CAPE TOWN (Reuters) – South Africa’s top court on Thursday re-affirmed an earlier ruling that President Cyril Ramaphosa did not deliberately mislead lawmakers about donations to his 2017 campaign to lead the ruling party.
The Public Protector, an anti-corruption watchdog, had been unhappy with last year’s ruling by the high court, which found that Ramaphosa did not, as alleged, intentionally mislead parliament about fundraising and donations. These included R500,000 deposited into Ramaphosa’s son Andile’s account.
The case has been seen as proxy war between two rival factions within the ruling African National Congress (ANC) – one supporting Ramaphosa; the other, former President Jacob Zuma, who was sentenced to 15 months in jail on Tuesday for failing to appear at a corruption inquiry.
Public Protector Busisiwe Mkhwebane is seen as allied to Zuma’s faction, a claim she has denied.
Ramaphosa ousted scandal-hit Jacob Zuma as party leader in 2018, and Zuma has since been subjected to several corruption investigations.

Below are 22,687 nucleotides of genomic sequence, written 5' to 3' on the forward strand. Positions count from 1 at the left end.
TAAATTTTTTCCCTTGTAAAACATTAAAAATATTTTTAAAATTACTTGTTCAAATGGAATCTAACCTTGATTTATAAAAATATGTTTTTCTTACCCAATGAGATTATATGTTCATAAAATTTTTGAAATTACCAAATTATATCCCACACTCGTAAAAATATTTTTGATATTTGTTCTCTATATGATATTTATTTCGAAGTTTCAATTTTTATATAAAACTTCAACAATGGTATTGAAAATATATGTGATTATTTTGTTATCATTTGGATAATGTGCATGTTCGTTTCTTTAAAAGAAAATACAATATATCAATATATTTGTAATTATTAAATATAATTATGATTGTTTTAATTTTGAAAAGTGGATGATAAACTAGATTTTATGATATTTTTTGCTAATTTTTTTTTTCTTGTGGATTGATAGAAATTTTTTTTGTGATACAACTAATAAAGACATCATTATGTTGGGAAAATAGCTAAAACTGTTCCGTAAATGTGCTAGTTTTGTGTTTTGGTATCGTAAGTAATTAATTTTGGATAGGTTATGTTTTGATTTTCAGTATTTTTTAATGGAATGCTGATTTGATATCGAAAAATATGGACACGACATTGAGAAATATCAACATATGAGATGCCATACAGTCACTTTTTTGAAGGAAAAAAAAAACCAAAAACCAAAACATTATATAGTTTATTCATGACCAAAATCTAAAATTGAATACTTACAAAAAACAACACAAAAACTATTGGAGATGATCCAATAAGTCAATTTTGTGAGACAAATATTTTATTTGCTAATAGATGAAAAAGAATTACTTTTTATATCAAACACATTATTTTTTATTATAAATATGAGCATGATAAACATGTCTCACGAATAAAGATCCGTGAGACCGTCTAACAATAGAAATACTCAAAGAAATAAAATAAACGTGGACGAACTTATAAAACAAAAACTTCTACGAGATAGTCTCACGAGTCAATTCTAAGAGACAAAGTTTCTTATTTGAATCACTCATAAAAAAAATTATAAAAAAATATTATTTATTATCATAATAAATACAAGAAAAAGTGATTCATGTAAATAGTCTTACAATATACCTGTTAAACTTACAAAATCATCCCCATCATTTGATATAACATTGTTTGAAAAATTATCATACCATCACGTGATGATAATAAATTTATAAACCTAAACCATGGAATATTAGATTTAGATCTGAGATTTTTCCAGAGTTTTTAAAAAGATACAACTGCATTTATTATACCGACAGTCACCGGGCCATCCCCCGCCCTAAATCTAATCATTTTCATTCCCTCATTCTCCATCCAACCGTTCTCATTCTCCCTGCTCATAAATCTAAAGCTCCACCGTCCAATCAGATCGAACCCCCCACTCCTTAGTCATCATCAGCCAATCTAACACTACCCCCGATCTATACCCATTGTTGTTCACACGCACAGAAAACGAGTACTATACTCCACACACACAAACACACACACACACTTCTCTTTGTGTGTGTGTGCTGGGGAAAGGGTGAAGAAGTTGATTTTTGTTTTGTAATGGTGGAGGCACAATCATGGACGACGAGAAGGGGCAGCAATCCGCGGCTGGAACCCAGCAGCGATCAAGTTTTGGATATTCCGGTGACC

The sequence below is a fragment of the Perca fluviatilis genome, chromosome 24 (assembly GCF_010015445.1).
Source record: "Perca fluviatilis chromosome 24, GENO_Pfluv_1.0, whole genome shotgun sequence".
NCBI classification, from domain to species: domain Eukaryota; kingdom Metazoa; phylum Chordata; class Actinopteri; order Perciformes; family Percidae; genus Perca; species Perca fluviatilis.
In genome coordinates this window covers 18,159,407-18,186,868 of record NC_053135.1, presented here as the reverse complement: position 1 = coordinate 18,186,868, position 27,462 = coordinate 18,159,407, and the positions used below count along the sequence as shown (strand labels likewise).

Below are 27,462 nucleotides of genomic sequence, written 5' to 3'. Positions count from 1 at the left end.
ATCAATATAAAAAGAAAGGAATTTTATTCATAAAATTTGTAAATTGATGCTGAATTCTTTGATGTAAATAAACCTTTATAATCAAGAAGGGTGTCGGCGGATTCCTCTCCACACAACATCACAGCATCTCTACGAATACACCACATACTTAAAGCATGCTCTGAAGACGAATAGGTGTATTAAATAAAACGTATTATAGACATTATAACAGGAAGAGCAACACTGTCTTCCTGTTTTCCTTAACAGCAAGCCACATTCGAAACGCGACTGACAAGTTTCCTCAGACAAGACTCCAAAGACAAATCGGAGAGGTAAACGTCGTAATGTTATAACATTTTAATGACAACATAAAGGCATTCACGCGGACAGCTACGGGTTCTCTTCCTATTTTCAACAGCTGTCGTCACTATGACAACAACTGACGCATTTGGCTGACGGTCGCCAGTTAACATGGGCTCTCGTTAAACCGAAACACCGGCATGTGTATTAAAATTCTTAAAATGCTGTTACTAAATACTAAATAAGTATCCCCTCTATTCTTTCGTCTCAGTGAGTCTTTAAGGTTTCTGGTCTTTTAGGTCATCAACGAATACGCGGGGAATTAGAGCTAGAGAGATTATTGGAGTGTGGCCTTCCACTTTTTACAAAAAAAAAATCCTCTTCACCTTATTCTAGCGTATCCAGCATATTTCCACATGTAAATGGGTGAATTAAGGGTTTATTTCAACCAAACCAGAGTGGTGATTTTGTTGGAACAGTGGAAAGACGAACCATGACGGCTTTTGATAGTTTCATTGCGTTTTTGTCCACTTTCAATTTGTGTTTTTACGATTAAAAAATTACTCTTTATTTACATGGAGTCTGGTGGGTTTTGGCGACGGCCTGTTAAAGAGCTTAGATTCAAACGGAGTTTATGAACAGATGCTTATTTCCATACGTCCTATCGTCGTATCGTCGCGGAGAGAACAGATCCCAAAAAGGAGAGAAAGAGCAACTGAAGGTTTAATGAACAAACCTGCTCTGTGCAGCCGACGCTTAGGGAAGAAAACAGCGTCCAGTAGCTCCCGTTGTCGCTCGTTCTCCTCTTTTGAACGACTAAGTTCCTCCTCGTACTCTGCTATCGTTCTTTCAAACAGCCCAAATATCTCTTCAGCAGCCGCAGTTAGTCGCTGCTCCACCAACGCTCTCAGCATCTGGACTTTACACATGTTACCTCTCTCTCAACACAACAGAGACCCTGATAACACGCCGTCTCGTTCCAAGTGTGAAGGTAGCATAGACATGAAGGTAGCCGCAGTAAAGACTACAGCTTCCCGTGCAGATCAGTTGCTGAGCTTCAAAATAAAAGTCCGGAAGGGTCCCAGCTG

Mkhwebane had also alleged in her 2019 report that there was prima facie evidence of money laundering involving millions of rands in the campaign to succeed Jacob Zuma. Ramaphosa denied this when he sought a legal review of her report, winning the case in the high court last year.
The constitutional court on Thursday threw out a challenge by Mkhwebane to that ruling.
“The Public Protector was wrong on the facts… with regard to the issue whether the president had wilfully misled parliament and the high court was right to set aside her findings,” Judge Chris Jafta said.
(Reporting by Wendell Roelf, Editing by Tim Cocks, William Maclean)
The broad and unqualified finding that internal political campaigns are merely "private affairs" harms accountability and sets a dangerous precedent in the fight against corruption—with implications far beyond Ramaphosa's specific campaign. #CR17BankStatements #ConCourt
— Sizwe Mpofu-Walsh (@SizweMpofuWalsh) July 1, 2021
— Pierre de Vos (@pierredevos) July 1, 2021